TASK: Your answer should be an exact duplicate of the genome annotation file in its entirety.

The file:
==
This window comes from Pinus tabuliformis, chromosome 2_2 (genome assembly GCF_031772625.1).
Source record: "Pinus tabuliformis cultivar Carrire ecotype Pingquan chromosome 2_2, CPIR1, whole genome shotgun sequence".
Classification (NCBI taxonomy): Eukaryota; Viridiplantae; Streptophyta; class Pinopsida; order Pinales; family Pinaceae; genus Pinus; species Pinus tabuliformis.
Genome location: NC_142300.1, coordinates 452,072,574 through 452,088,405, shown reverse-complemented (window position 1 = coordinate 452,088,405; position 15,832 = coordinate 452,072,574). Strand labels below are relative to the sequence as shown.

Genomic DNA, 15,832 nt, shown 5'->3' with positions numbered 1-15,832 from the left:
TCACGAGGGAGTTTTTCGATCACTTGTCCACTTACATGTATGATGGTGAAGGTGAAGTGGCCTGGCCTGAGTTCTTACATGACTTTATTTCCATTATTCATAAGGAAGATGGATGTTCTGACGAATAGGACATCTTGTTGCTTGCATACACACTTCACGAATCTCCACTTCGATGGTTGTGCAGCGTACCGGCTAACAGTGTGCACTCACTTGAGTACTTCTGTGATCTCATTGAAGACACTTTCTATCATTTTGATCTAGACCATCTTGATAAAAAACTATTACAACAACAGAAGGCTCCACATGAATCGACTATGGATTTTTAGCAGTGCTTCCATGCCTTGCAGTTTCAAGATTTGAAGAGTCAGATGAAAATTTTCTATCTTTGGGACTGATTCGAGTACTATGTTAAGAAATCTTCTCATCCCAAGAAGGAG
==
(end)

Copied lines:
This window comes from Pinus tabuliformis, chromosome 2_2 (genome assembly GCF_031772625.1).
Source record: "Pinus tabuliformis cultivar Carrire ecotype Pingquan chromosome 2_2, CPIR1, whole genome shotgun sequence".
Classification (NCBI taxonomy): Eukaryota; Viridiplantae; Streptophyta; class Pinopsida; order Pinales; family Pinaceae; genus Pinus; species Pinus tabuliformis.
Genome location: NC_142300.1, coordinates 452,072,574 through 452,088,405, shown reverse-complemented (window position 1 = coordinate 452,088,405; position 15,832 = coordinate 452,072,574). Strand labels below are relative to the sequence as shown.

Genomic DNA, 15,832 nt, shown 5'->3' with positions numbered 1-15,832 from the left:
TCACGAGGGAGTTTTTCGATCACTTGTCCACTTACATGTATGATGGTGAAGGTGAAGTGGCCTGGCCTGAGTTCTTACATGACTTTATTTCCATTATTCATAAGGAAGATGGATGTTCTGACGAATAGGACATCTTGTTGCTTGCATACACACTTCACGAATCTCCACTTCGATGGTTGTGCAGCGTACCGGCTAACAGTGTGCACTCACTTGAGTACTTCTGTGATCTCATTGAAGACACTTTCTATCATTTTGATCTAGACCATCTTGATAAAAAACTATTACAACAACAGAAGGCTCCACATGAATCGACTATGGATTTTTAGCAGTGCTTCCATGCCTTGCAGTTTCAAGATTTGAAGAGTCAGATGAAAATTTTCTATCTTTGGGACTGATTCGAGTACTATGTTAAGAAATCTTCTCATCCCAAGAAGGAG